According to the National Cancer Institute, the HIV window period is defined as the period of time that starts when someone becomes infected with HIV until the body is capable of producing enough antibodies against the virus so that it can be detected on a test. Simply put, it’s the time between getting HIV and having the infection show up on a test.
Tests that are taken before the HIV window period ends will be negative, but they can’t conclusively determine whether someone is infected or not.
If you recently had a potential exposure to HIV — such as having unprotected sex with an partner with an unknown STD status —, it can be quite nerve wracking to wait until the window period is over so you can receive an accurate test result. However, it’s very important to wait until this period is over, since a false negative can also lead to a false sense of security and delay your diagnosis later on.
Keep reading to find out whether a negative HIV at 6 weeks is conclusive.
Is a negative HIV test at 6 weeks conclusive?
The answer to this question will largely depend on the type of test that is being used, and how quickly each person’s immune system can generate antibodies against HIV. Different types of tests can be used to diagnose HIV, and you should discuss your options with your doctor if you’re ever exposed to this virus. Your physician will be able to recommend when you should get tested, and whether you should repeat the test after a certain amount of time.
According to the portal Smart Sex Resource, tests that measure antibodies produce against HIV have a window period that can range anywhere between 3 weeks to 3 months. Antibodies are proteins that your body produces in response to an infection. These tests depend on how fast your body can produce enough antibodies against HIV to be detected by the test.
These tests can be carried out by taking a blood sample at a doctor’s office. Alternatively, you can get an HIV antibody test using a finger prick blood sample, saliva, or urine samples.
Approximately 95 percent of people will develop HIV antibodies by 6 weeks, and 99 percent of people will have them 3 months after exposure. Since the window period ranges significantly with these tests, a negative result at 6 weeks may be conclusive, but in some cases, it can also be a false negative.
There is a test called fourth generation enzyme-linked immunosorbent assay (ELISA), which is a combined antigen/antibody test. This test detects an antigen called p24 antigen, which is a protein that can be found in the core of the HIV virus, in addition to testing for antibodies against HIV.
It has been estimated that 99 percent of individuals infected with HIV will test positive using a fourth generation test 6 weeks after exposure. According to Aidsmap, the median window period for this test ranges between 13 to 24 days after exposure, with an average of 18 days. However, there is an important caveat: the test can take longer to produce an accurate result if you’re using a finger prick sample, which is typically used for rapid HIV testing.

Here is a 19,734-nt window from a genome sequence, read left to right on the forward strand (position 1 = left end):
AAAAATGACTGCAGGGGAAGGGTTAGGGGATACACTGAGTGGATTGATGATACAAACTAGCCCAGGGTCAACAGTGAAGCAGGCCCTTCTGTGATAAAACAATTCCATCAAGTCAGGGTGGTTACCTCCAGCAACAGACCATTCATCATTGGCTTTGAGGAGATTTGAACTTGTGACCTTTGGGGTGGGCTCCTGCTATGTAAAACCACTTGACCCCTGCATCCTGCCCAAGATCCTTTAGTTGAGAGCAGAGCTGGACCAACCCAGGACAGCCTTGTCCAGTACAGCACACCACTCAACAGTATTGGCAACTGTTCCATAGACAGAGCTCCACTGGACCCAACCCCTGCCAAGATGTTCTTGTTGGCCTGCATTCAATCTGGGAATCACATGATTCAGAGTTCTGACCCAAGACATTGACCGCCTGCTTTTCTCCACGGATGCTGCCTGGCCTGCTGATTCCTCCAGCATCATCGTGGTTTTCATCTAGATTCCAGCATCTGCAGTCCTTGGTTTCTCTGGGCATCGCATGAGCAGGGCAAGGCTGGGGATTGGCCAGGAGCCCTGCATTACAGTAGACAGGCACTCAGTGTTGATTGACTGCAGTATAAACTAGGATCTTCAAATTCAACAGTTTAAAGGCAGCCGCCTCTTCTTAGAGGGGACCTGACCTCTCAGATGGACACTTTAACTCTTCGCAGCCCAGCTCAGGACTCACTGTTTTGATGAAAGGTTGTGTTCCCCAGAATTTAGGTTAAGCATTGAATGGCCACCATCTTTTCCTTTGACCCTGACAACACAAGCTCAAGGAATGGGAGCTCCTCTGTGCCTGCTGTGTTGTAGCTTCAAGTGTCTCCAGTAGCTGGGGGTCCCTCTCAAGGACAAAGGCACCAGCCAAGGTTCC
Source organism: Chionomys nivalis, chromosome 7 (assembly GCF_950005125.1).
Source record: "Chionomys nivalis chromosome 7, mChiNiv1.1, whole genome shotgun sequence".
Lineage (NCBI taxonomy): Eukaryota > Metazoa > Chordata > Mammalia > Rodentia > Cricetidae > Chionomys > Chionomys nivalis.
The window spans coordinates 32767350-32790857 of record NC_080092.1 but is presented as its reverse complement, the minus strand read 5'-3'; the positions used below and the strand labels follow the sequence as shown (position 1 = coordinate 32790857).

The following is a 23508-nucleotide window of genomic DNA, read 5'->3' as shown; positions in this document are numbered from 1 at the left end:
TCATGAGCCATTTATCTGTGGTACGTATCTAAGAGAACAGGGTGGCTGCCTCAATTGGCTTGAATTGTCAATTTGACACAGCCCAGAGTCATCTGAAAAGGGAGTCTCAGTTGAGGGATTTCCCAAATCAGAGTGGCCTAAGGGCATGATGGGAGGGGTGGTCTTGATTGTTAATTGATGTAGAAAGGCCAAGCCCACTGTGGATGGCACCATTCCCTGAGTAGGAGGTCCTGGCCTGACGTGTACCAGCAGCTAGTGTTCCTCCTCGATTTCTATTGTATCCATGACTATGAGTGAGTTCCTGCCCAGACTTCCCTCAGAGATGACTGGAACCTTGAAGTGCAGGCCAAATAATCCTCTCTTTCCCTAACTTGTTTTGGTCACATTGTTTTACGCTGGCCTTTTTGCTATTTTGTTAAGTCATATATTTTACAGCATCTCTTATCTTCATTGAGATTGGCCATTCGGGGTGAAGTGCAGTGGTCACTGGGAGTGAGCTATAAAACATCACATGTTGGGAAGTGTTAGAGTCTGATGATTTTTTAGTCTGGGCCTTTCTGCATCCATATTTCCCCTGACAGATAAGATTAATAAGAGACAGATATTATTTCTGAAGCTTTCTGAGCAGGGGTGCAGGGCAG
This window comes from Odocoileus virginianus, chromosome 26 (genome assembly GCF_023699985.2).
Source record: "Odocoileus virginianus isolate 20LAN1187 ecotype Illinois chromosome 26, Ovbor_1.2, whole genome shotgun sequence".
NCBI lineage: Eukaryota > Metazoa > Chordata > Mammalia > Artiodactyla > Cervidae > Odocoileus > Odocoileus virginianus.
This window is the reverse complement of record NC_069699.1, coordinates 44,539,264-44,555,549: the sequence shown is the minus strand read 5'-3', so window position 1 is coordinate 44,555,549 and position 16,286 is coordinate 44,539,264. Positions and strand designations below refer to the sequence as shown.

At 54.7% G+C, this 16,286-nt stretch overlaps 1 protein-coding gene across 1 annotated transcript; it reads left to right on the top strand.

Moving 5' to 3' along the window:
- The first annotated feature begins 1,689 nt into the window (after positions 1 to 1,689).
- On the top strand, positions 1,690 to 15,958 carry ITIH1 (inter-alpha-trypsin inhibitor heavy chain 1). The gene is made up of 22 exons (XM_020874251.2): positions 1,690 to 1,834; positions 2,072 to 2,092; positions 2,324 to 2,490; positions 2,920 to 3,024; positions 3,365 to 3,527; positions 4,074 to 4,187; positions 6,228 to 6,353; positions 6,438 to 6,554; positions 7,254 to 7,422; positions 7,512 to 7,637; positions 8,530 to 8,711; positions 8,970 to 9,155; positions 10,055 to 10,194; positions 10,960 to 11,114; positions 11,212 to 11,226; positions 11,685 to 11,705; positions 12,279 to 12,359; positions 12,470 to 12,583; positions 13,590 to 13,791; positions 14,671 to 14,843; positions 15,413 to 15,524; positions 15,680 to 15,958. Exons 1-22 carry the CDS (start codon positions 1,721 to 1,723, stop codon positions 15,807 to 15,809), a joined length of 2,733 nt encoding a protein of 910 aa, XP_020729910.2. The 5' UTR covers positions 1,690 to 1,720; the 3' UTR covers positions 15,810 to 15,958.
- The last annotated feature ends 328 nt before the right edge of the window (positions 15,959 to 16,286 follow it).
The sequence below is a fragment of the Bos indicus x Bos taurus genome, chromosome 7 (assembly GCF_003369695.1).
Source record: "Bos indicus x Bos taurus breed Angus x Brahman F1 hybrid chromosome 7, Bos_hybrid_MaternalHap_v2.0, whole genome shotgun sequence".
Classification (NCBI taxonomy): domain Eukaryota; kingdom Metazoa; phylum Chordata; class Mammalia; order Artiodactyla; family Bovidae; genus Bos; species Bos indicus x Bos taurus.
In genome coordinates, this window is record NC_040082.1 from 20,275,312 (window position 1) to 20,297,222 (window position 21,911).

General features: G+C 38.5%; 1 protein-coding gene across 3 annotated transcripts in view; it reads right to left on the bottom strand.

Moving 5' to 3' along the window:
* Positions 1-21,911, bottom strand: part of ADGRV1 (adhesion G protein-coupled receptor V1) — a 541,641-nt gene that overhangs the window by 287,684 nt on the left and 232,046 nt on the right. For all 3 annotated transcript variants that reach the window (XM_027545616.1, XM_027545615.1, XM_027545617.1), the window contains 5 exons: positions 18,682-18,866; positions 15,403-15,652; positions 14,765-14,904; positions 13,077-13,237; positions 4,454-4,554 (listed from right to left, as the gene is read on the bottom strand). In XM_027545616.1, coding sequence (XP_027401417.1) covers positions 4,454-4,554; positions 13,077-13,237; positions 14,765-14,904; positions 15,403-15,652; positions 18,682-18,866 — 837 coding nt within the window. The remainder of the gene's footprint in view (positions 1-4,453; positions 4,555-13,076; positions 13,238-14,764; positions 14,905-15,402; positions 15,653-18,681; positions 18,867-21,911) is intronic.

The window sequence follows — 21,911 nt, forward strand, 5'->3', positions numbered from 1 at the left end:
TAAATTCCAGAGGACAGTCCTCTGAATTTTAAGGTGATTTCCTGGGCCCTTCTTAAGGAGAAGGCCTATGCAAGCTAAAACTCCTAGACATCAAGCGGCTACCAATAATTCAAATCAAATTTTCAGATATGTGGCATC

NAAT (Nucleic Acid Amplification Test)
This test looks for genetic material from the actual HIV virus in the patient’s blood. These tests are routinely used to determine a person’s viral load, which is the amount of virus in the blood. This can help differentiate between an acute and chronic HIV infection, and it can also help physicians individualize each patient’s treatment.
Approximately 90 percent of NAAT HIV tests are positive after a person gets infected with the virus, and more than 99 percent of these tests will be positive at 6 weeks if someone is infected.
Who should get tested for HIV?
As the CDC reminds us, there’s no test that can detect an HIV infection immediately after exposure. If you ever suspect that you’ve been exposed to HIV, it’s crucial that you contact your healthcare provider so you can get post-exposure prophylaxis (PEP) as quickly as possible. PEP consists of a short course of HIV medications that can prevent an HIV infection if they’re taken quickly after exposure. PEP must be started within 72 hours of exposure in order to be effective.
According to HIV.gov, it’s recommended that everyone between the ages of 13 to 64 gets tested for HIV at least once as part of their routine lab exams. Some people have a higher risk of HIV, which means that they should get tested more often.
Risk factors of HIV include:
- Having had unprotected sex with a male or female partner
- Men who have sex with men
- Having multiple sex partners
- Injecting drugs or sharing drug paraphernalia
- Exchanging sex for drugs or money
- Having a history a past STD
- Having a history tuberculosis or hepatitis
- Having a past sexual partner who had one of these risk factors
- Having a past sexual partner with an unknown sexual history
Getting an early HIV diagnosis can help keep this infection under control, since modern treatments are very effective at preventing viral replication. Thanks to these medications, patients with HIV can lead a normal life as long as they manage their disease. But for this to happen, it’s very important to get tested for HIV and other STDs regularly. You can learn more about STD testing at STDWatch.com.
HIV Window Period - cancer.gov
HIV window periods - smartsexresource.com
What is the window period for HIV testing? - aidsmap.com
Who Should Get Tested? - hiv.gov